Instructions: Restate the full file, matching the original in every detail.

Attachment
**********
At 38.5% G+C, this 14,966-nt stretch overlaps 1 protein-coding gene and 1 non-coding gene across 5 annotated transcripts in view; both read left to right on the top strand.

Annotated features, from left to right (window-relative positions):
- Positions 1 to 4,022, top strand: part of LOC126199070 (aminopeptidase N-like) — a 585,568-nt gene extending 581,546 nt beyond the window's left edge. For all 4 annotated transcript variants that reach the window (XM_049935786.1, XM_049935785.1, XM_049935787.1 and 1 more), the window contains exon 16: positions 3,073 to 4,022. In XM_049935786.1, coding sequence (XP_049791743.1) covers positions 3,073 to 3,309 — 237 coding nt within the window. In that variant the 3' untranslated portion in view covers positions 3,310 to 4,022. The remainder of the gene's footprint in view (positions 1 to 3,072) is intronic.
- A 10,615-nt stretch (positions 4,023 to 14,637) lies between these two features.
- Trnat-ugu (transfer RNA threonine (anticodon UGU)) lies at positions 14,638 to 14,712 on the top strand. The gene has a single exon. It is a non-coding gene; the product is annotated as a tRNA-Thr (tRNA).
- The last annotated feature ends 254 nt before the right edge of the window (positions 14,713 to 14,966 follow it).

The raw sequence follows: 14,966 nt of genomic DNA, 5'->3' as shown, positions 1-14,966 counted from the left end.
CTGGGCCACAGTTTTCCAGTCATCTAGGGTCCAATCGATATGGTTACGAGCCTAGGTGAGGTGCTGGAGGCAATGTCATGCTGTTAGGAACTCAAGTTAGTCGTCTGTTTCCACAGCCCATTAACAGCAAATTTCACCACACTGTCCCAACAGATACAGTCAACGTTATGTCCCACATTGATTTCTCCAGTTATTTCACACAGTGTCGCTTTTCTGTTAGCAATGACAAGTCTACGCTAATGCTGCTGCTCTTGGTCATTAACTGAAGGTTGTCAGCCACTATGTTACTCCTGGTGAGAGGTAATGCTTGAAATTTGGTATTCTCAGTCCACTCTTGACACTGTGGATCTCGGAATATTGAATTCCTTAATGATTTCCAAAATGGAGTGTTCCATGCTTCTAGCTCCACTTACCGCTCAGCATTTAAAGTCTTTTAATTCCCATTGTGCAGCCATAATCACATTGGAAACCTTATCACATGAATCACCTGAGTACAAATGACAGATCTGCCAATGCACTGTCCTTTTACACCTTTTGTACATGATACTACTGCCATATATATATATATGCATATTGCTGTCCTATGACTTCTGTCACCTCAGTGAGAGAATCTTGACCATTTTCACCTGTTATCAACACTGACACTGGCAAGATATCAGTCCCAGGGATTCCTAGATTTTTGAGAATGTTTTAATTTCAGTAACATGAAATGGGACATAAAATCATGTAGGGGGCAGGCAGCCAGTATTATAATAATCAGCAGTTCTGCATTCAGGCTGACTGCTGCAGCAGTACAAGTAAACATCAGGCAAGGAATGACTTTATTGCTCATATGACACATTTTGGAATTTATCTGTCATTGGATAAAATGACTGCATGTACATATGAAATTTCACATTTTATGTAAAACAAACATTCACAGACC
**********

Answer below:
At 38.5% G+C, this 14,966-nt stretch overlaps 1 protein-coding gene and 1 non-coding gene across 5 annotated transcripts in view; both read left to right on the top strand.

Annotated features, from left to right (window-relative positions):
- Positions 1 to 4,022, top strand: part of LOC126199070 (aminopeptidase N-like) — a 585,568-nt gene extending 581,546 nt beyond the window's left edge. For all 4 annotated transcript variants that reach the window (XM_049935786.1, XM_049935785.1, XM_049935787.1 and 1 more), the window contains exon 16: positions 3,073 to 4,022. In XM_049935786.1, coding sequence (XP_049791743.1) covers positions 3,073 to 3,309 — 237 coding nt within the window. In that variant the 3' untranslated portion in view covers positions 3,310 to 4,022. The remainder of the gene's footprint in view (positions 1 to 3,072) is intronic.
- A 10,615-nt stretch (positions 4,023 to 14,637) lies between these two features.
- Trnat-ugu (transfer RNA threonine (anticodon UGU)) lies at positions 14,638 to 14,712 on the top strand. The gene has a single exon. It is a non-coding gene; the product is annotated as a tRNA-Thr (tRNA).
- The last annotated feature ends 254 nt before the right edge of the window (positions 14,713 to 14,966 follow it).

The raw sequence follows: 14,966 nt of genomic DNA, 5'->3' as shown, positions 1-14,966 counted from the left end.
CTGGGCCACAGTTTTCCAGTCATCTAGGGTCCAATCGATATGGTTACGAGCCTAGGTGAGGTGCTGGAGGCAATGTCATGCTGTTAGGAACTCAAGTTAGTCGTCTGTTTCCACAGCCCATTAACAGCAAATTTCACCACACTGTCCCAACAGATACAGTCAACGTTATGTCCCACATTGATTTCTCCAGTTATTTCACACAGTGTCGCTTTTCTGTTAGCAATGACAAGTCTACGCTAATGCTGCTGCTCTTGGTCATTAACTGAAGGTTGTCAGCCACTATGTTACTCCTGGTGAGAGGTAATGCTTGAAATTTGGTATTCTCAGTCCACTCTTGACACTGTGGATCTCGGAATATTGAATTCCTTAATGATTTCCAAAATGGAGTGTTCCATGCTTCTAGCTCCACTTACCGCTCAGCATTTAAAGTCTTTTAATTCCCATTGTGCAGCCATAATCACATTGGAAACCTTATCACATGAATCACCTGAGTACAAATGACAGATCTGCCAATGCACTGTCCTTTTACACCTTTTGTACATGATACTACTGCCATATATATATATATGCATATTGCTGTCCTATGACTTCTGTCACCTCAGTGAGAGAATCTTGACCATTTTCACCTGTTATCAACACTGACACTGGCAAGATATCAGTCCCAGGGATTCCTAGATTTTTGAGAATGTTTTAATTTCAGTAACATGAAATGGGACATAAAATCATGTAGGGGGCAGGCAGCCAGTATTATAATAATCAGCAGTTCTGCATTCAGGCTGACTGCTGCAGCAGTACAAGTAAACATCAGGCAAGGAATGACTTTATTGCTCATATGACACATTTTGGAATTTATCTGTCATTGGATAAAATGACTGCATGTACATATGAAATTTCACATTTTATGTAAAACAAACATTCACAGACC